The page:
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Social Media Put Fla. Case In National Spotlight

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The shooting of an unarmed black teenager in Florida has sparked heated reactions across the country, but there was a lag before mainstream media picked up on the story. Not so online, where a more immediate outcry grew into a petition drive this week to encourage a federal investigation.

Now the Justice Department is looking into Treyvon Martin's death at the hands of a neighborhood watch volunteer, and black media and social media were key in demanding closer scrutiny.

The 17-year-old was shot on Feb. 26, but it was the release Friday of 911 tapes from the night of his death that made the case a top story in the mainstream media — and kept him there.

In calls to dispatchers, witnesses reported gunshots and screaming. By the end of the evening, Martin was dead, allegedly shot in the chest by George Zimmerman, who had told the dispatcher moments before that Martin looked "suspicious."

When authorities reached Martin's body, they found a can of iced tea and a small bag of candy.

Zimmerman claimed self-defense, citing Florida's stand-your-ground law. No charges were filed, and the outrage in black communities across the country was instant. Although the shooting would become national news a few weeks later, the anger immediately flowed through black talk radio, black newspapers and blogs.

There was also a song about the incident by rapper Jasiri X, whose "Treyvon" claimed an over-zealous Zimmerman jumped to deadly conclusions.

Syndicated columnist George Curry says the black media have a long history of highlighting anti-black violence, which mainstream media often picks up on later.

"The black press plays a unique role, because they know right away and can recognize these kinds of stories and the value of them," Curry says.

Mr. Friendly Vs. Mr. Unfriendly

Curry thinks part of the lag between when black and mainstream media began covering the Martin shooting can be accounted for by the communities' different interaction with law enforcement.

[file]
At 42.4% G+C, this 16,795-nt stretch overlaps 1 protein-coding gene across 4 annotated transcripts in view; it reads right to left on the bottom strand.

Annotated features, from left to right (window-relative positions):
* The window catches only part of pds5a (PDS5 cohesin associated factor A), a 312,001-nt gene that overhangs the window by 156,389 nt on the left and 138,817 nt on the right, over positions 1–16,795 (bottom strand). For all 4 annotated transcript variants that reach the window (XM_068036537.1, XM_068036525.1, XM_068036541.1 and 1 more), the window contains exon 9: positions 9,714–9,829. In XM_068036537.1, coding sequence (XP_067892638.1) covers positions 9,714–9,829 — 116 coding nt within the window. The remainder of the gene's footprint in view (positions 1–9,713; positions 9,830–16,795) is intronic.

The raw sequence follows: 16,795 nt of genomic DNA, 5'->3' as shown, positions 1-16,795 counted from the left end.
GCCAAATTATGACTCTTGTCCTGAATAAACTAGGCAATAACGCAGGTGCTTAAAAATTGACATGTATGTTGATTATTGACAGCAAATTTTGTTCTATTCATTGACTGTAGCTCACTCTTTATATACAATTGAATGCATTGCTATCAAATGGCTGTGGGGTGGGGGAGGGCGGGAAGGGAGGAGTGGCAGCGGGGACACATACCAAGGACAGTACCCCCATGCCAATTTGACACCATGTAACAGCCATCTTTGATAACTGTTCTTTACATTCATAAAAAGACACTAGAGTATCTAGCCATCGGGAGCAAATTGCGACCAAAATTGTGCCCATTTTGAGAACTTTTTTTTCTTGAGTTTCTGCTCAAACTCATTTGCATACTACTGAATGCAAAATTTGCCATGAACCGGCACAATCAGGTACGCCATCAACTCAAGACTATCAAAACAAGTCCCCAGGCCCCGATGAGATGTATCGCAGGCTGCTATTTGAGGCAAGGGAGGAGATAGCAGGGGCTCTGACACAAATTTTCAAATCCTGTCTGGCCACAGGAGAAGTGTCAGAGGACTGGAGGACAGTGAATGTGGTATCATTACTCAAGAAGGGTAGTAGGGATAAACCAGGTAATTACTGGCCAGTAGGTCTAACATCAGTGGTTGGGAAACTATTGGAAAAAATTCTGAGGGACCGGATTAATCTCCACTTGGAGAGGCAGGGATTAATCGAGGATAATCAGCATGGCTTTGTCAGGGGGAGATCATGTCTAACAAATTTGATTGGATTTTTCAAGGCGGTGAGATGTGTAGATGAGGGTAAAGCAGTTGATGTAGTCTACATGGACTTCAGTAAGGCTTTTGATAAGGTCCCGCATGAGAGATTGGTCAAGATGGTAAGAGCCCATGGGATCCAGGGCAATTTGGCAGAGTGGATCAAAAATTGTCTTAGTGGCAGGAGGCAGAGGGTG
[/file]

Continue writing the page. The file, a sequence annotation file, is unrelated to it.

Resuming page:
"I think that stems from the fact that whites have a different experience with the police than blacks and Latinos," he says. "To whites, he's Mr. Friendly. To blacks and Latinos, he's Mr. Unfriendly."

Rashad Robinson is executive director of Color of Change, an online civil rights organization. Color of Change got almost 400,000 signatures forwarded to Attorney General Eric Holder's office in just a few days. Robinson says this kind of mobilization is important beyond this one case.

"For all the Treyvons out there who we may not know yet, that we can start the work of changing our culture to ensure that justice is served, and that people won't just be quiet when injustices happen," Robinson says.

From One Community To A National Issue

Before the Justice Department got involved in the Martin investigation, the Obama White House had been fairly quiet on the subject other than expressing its condolences and concern.

Press secretary Jay Carney said Monday afternoon, "Our thoughts and prayers go out to Treyvon Martin's family, but obviously we're not going to wade into a local law enforcement matter."

A reporter then asked about an earlier, well-known racial confrontation that President Obama stepped in to mediate: the arrest of Harvard professor Henry Louis Gates Jr. at his home in 2009.

"You know, the case of Professor Gates up in Cambridge pales compared to this, and the president did speak out about that," the reporter said.

"I don't have any conversations to report to you," the press secretary replied. But that night, the Justice Department announced it would investigate the Martin shooting.

"It becomes harder and harder for politicians to not pay attention," says attorney Lauren Gellman, who specializes in social media issues for the firm Gellman says online campaigns by Color of Change and other organizations make a difference.

"It goes from being an issue for just one community to being a national issue," she says.

And that is exactly what social media users are counting on in Martin's case.

Copyright 2012 National Public Radio. To see more, visit


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